New research by Trading Standards has found that 70% of beer and wine is short measured across Britain’s pubs, bars and clubs. 

The national fieldwork was undertaken by Local Authorities across the UK, with the Chartered Trading Standards Institute (CTSI) finding 96 short measures out of 137 test purchases. 

Out of the short measures, 41 were at a deficit of 5% or over – 29% of all the 137 drinks tested, and when broken down between beer and wine, it was noted that 86% of beer and 43% of wine was found to be short measured.

The average deficit for short-measured beer found in the survey was 4%, while for wine it was 5%. For the average beer drinker, this equates to a loss of £1.70 per week, or £88.40 per year, and for an average wine drinker in the UK this jumps to £2.20 per week and £114.40 per year.

The largest short measure was a deficit of 15%, found on a 175ml glass of wine in Walsall, with the drink costing £3.20.

The next largest short measures were a deficit of 13.4% found in Belfast, on a glass of wine costing £7.20, and the third largest deficit was of 12% and found on a 175ml glass of wine purchased in Havering, costing £5.75.

The findings come at a time when the price of alcoholic drinks is at an all-time high: according to the Office of National Statistics (ONS), the average price of a bottle of red wine has increased 8% in the last year, while the average cost of a pint of lager is up 5.6%.

A short measure means that the beer or wine the customer receives is less than the prescribed quantity required by The Weights and Measures (Intoxicating Liquor) Order 1988.

CTSI’s new public polling found that over one third of the public (35%) of 2,000 felt the head should not be included in the pint measure – higher than one quarter (23%) who believed the head should be included. 

John Herriman, chief executive at CTSI, said there was a  potential detriment to the average consumer of around £115 every year, suggesting there is the need for more comprehensive research to better understand the impact of short measures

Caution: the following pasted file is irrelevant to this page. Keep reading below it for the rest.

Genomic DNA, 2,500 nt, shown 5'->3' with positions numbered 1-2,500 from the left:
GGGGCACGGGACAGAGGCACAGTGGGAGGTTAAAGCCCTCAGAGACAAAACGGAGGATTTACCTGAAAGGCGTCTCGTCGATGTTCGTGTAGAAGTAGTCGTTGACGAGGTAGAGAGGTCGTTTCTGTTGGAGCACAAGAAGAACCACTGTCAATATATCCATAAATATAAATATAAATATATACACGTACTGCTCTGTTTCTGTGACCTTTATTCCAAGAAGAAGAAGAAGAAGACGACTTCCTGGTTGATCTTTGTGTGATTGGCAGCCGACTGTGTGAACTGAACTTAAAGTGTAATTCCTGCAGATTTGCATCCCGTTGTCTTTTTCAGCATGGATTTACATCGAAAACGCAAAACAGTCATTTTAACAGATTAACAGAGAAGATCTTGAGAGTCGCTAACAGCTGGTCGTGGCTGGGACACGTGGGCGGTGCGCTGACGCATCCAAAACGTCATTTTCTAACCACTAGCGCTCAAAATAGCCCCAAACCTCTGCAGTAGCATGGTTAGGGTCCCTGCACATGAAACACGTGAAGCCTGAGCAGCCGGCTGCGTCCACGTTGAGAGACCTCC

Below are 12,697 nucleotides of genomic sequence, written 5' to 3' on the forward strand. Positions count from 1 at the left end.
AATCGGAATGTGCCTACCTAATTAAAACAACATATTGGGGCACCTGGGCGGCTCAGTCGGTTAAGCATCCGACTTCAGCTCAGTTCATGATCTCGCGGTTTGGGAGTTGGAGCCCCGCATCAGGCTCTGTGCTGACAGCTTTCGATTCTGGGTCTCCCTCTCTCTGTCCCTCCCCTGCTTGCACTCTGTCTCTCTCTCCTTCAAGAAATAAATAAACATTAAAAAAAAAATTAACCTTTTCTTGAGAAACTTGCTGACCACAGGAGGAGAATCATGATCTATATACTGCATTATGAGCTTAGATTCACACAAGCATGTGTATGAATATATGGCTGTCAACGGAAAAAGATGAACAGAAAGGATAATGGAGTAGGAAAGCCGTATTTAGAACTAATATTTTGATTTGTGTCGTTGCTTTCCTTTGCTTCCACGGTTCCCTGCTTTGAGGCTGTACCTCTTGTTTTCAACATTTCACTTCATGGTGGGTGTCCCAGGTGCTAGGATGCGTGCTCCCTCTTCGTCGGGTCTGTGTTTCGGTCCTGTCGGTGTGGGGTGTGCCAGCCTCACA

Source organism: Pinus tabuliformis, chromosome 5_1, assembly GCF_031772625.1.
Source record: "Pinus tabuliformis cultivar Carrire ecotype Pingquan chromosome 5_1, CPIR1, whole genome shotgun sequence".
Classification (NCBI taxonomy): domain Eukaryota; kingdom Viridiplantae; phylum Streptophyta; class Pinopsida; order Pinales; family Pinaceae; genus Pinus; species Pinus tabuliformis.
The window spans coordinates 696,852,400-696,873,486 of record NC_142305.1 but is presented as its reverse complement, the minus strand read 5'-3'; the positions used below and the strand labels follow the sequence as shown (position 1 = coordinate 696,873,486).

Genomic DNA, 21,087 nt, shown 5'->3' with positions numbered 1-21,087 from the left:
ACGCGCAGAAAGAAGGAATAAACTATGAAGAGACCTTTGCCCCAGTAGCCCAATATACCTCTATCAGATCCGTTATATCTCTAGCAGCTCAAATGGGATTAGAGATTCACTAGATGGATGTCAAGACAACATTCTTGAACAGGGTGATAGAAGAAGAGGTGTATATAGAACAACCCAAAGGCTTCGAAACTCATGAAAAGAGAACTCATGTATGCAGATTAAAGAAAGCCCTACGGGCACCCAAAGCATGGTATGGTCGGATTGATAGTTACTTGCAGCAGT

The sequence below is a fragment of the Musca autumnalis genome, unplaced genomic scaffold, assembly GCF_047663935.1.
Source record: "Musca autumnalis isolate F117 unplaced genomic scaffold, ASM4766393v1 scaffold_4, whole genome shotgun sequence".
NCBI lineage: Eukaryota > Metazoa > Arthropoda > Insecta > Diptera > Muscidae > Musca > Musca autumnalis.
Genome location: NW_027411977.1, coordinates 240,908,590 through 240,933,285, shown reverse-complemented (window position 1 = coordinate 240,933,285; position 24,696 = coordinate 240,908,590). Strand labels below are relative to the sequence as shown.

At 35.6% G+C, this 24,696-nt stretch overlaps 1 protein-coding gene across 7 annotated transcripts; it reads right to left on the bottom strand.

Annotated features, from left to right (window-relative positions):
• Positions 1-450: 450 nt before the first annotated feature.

”Weights and measures is a key role for Local Authority Trading Standards, but right now we simply don’t have the resources to allocate, and even the equipment to use, to undertake spot checks that ensure consumers are getting what they pay for,” he said. 

“We are calling on the hospitality sector to ensure that consumers get value for money by making sure they are correctly measuring the drinks they are serving to customers in the nation’s pubs and bars and for further research in this area.”

CAMRA national chairman Nik Antona added, “Consumers shouldn’t have to feel short changed when they support their favourite pubs, social clubs, and taprooms. The idea that 70% of all beer bought at the bar is being short measured in the UK is extremely concerning.

“CAMRA wants the government to make sure pubgoers have a legal right to receive a 100 per cent liquid pint every time they are being served. This latest study is another worrying indication of an issue that has been affecting consumers for a number of years now and should hopefully provide a catalyst for change.

“For anything that is short measured, and particularly anything more than 5% short, you should ask the bar staff for an immediate top-up. You are well within your rights to do this, and the staff should comply and fulfil this request.

“If you get a negative reaction when you do this, you can get in contact with Trading Standards to report the incident.”

In the first week alone of the 2023 Christmas period, 35.9 million pints were sold in the UK, and if the CTSI findings are replicated across the UK, this would amount to £6.8 million in consumer detriment in only one week.

In 2021, the British Beer and Pub Association reported that on-trade sales of beer alone contracted £5.7 billion in revenue, equivalent at the time to 1.4 billion pints per year or 26 million pints per week; with today’s prices, this means a 4% deficit in each pint equates to a huge £264 million in potential consumer detriment per year.